A group of homeless advocates gathered about 40 homeless people in Tacoma, Washington at a Travelodge motel. The activists paid for the homeless to have 16 rooms in the motel on Christmas Eve. So far so good. But the next day, the activists and the homeless announced they would not be leaving the rooms and also would not be paying for them.

Shawn Randhawa, the motel operator, said if the cost of the rooms goes unpaid, it’s only a matter of days before he will have to shut down and lay off his 10 employees. Repeated protests in the parking lot have driven away most of the other paying customers, Randhawa said.

Tacoma Housing Now leaders agree the manager should be paid, but activists want the money to come from COVID-19 relief funds or from defunding local police departments.

A member of the housing group who calls himself Arrow told KOMO News, “We want to work within the system if the system wants to work with us, but it has to be in advancing their conditions.” But in their statements about the situation on Facebook, the housing group sounds a lot less reasonable. Let’s walk through this:

On Christmas Day, we took the Port of Tacoma Travelodge for Emergency Pandemic Housing. We’ve housed 43 people, and need your help to keep them housed!

They “took” the Travelodge, meaning they took it over. They didn’t house 43 people, the Travelodge did. The members of this group didn’t invite the homeless to come to their homes. They invited them to squat at someone else’s business. There’s a cost involved with that but the activists aren’t paying it, the business owner is. The message continues:

Thus far the motel manager has been willing to work with us, but that’s only because supporters show up! We need you to keep up the pressure, especially on Monday morning when we expect corporate to get involved.

He’s willing to work with them because he’s been bullied into it. In a piece written for the anarchist site It’s Going Down, it’s clear the owner isn’t that enthusiastic [emphasis added]

Whatever happens tomorrow — the hotel owner has threatened to call Travelodge corporate — we have already achieved victory: keeping people off the streets for 4 days.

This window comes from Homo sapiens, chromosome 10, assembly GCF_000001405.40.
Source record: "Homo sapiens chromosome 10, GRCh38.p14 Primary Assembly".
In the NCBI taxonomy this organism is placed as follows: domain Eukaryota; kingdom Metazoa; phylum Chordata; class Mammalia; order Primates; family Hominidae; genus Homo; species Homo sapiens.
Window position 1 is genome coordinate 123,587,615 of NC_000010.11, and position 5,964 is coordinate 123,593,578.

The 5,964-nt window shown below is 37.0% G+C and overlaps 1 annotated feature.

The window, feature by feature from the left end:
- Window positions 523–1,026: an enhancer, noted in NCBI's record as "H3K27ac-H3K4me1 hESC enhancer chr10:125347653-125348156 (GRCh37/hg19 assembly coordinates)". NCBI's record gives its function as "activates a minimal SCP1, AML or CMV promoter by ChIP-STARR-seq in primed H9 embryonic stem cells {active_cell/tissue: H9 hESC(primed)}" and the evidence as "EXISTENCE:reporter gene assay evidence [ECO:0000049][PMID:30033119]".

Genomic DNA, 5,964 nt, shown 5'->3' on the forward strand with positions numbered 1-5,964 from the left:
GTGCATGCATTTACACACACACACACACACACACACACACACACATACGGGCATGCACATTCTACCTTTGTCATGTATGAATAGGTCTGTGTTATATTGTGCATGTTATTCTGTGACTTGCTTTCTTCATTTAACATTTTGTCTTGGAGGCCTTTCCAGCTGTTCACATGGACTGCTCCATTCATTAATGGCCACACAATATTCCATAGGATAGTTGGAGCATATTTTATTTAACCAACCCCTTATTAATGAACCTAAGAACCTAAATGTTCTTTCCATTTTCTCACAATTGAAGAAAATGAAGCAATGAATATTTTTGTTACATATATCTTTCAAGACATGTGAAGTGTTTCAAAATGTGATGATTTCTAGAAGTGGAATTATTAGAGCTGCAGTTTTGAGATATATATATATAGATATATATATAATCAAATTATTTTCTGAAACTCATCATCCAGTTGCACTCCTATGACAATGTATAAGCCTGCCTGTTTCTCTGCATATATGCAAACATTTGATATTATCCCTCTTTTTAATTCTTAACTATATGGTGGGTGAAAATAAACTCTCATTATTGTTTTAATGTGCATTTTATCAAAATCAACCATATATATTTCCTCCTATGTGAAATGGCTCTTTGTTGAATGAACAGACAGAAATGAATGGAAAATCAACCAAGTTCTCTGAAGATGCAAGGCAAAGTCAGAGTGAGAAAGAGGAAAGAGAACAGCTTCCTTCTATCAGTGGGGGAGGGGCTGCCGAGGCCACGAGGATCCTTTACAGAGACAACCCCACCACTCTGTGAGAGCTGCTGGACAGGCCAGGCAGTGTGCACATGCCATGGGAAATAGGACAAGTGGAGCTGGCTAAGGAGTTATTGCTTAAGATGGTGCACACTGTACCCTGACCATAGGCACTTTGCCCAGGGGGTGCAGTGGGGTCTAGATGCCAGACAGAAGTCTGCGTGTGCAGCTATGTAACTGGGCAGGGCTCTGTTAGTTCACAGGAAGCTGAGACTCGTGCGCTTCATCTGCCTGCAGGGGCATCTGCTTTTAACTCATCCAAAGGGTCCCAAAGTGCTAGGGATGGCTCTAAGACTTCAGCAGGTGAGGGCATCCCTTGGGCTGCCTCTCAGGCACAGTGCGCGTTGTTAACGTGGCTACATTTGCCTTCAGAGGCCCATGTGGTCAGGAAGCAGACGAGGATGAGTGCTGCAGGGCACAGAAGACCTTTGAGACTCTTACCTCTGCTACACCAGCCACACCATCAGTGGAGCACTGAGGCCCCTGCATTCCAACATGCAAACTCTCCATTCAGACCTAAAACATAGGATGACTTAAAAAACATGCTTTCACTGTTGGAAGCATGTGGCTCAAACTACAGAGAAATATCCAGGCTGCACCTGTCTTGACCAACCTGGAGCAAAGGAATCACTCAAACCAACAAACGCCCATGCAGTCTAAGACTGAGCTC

Again, you didn’t keep people off the street, the Travelodge did that at his expense, not yours (except for the first night). And if this continues, the people working there will soon be out of jobs which could put their own housing at risk. On Twitter the group called for at least 70 people to show up for “eviction defense.”


On Wednesday, police finally showed up and cleared out the motel:

Fife police on Wednesday cleared a Pacific Highway motel of several dozen people who occupied rooms for six nights.

All occupants left the Fife Travelodge motel voluntarily, police chief Pete Fisher said…

While there were discussions of motel vouchers being offered, Fife’s city manager Hyun Kim said they had to switch gears after “some potential threats of violence.”

“We received information that there were people who were going to take justice into their own hands,” Kim said.

The Tacoma Rescue Mission offered beds for all of the occupants. A spokesman for the activist group said, “this is still a victory because they were off the streets for six nights.” Except, again, they didn’t house anyone, the motel owner did and the stay was mostly at his expense. If they wanted to take credit they should have a) paid for the rooms or b) invited the homeless to their own houses. You don’t get to take credit for forcing someone else to pay the cost.

No one was arrested for this stunt but a police spokesman said an investigation is underway. “There’s the humanitarian piece, but we can’t allow civil unrest and illegal occupation of our businesses,” he said. He’s right of course but in Washington state I’m not expecting anyone will face so much as a ticket for this behavior.

Here’s a local news report from King 5: